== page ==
Award winning Mary Doria Russell demonstrates her historical fiction writing skills in "Doc" extremely well as she transports the reader to Dodge City, Kansas and the unruly "wild west" of the late 1800s. The book is very well researched and well written. I especially like the way the author would slip into the vernacular in non dialogue situations.

The main character, Doc Holliday, was born fighting to stay alive. His battle with progressive lung disease dominates this story of adapting and surv...more
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Reader's Choice B...: Doc 2 11 Jul 18, 2013 02:17PM  
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  • Deadwood
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Mary Doria Russell is an American author. She was born in 1950 in the suburbs of Chicago. Her parents were both in the military; her father was a Marine Corps drill sergeant, and her mother was a Navy nurse.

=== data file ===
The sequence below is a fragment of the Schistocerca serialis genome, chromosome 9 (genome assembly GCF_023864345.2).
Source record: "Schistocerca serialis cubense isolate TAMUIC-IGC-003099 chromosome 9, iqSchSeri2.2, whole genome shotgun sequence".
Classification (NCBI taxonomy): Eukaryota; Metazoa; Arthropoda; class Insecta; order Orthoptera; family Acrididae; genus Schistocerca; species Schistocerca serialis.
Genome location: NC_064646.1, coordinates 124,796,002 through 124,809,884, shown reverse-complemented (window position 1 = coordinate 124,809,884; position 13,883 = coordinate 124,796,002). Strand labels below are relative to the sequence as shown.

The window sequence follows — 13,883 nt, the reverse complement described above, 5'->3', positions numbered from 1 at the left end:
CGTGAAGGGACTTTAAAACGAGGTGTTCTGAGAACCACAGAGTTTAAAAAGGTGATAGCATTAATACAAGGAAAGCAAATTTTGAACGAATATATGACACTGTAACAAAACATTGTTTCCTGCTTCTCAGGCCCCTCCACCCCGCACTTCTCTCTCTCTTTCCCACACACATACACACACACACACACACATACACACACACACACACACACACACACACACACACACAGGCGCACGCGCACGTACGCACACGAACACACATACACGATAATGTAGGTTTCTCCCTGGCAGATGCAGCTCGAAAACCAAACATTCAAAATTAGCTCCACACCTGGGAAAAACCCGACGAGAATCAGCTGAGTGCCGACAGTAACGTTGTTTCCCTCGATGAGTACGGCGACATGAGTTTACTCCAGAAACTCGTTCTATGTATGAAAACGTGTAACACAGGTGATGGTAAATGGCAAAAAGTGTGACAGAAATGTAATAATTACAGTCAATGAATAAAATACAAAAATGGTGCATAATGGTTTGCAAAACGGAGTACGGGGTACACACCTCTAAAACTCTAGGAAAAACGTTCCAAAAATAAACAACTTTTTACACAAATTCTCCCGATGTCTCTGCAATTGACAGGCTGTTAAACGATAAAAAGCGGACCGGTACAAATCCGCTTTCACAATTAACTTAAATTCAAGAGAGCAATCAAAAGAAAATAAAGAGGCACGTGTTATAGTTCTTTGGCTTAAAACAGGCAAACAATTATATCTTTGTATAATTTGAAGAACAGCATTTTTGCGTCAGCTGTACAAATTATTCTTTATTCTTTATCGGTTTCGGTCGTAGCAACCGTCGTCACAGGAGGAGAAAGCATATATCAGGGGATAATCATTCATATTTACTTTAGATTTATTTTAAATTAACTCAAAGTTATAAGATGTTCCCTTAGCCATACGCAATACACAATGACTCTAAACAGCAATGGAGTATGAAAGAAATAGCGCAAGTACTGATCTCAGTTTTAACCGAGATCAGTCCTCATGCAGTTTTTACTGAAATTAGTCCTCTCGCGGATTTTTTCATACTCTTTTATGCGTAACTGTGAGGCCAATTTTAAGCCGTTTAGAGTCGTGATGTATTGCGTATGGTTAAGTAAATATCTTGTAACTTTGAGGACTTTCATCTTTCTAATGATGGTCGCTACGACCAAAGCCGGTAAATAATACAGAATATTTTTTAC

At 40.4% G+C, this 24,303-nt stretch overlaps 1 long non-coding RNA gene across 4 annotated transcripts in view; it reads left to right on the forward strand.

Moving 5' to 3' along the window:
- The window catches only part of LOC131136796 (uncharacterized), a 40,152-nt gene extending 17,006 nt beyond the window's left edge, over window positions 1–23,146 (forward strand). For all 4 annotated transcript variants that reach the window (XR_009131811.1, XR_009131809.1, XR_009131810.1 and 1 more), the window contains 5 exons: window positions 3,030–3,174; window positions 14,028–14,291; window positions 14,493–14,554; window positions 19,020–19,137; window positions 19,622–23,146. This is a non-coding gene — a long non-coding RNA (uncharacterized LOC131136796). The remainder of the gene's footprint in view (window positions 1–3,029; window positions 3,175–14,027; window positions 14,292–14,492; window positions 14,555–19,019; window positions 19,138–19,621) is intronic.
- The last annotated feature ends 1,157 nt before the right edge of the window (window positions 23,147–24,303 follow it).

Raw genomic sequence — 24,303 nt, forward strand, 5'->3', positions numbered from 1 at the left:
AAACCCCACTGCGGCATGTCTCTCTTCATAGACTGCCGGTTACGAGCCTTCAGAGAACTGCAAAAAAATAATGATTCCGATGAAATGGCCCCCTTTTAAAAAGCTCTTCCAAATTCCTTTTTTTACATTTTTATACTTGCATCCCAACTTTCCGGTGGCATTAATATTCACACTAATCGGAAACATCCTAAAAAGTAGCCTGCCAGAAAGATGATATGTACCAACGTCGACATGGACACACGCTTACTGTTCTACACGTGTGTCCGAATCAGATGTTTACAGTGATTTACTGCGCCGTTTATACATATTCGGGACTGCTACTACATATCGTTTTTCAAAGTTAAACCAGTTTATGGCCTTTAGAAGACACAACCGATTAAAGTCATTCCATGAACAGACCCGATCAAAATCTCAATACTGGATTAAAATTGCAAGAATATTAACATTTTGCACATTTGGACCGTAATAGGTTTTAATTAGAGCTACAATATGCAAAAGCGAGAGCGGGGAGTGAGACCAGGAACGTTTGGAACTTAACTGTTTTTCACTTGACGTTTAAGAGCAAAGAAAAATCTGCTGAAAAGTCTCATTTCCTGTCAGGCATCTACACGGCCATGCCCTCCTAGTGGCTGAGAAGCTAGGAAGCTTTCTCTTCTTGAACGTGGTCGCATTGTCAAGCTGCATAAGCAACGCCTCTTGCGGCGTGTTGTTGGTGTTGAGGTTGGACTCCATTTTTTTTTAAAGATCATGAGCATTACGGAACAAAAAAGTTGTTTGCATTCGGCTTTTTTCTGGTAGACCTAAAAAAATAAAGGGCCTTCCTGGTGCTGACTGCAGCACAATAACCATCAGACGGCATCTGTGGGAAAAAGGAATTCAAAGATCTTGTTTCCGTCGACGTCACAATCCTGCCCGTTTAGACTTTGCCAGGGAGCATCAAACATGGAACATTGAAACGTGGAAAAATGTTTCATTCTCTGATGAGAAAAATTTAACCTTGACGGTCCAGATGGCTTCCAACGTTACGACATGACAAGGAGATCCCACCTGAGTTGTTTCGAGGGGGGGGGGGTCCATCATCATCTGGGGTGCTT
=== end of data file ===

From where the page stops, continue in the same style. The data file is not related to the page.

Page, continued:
She holds a Ph.D. in Paleoanthropology from the University of Michigan, and has also studied cultural anthropology at the University of Illinois, and social anthropology at Northeastern Univer...more
More about Mary Doria Russell...
The Sparrow (The Sparrow, #1) Children of God (The Sparrow, #2) A Thread of Grace Dreamers of the Day Epitaph

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“Every one of them has a story, and every story begins with a man who failed her. A husband who came home from the war, good for nothin' but drink. A father who didn't come home at all, or a stepfather who did. A brother who should have protected her. A beau who promised marriage and left when he got what he wanted, because he wouldn't marry a slut. If a girl like that has lost her way, it's-because some worthless no-account-sonofabitch left her in the wilderness alone!” 7 likes
“I ain't movin' to Arizona! Dammit, there is nothin' there but gravel and scorpions.” 3 likes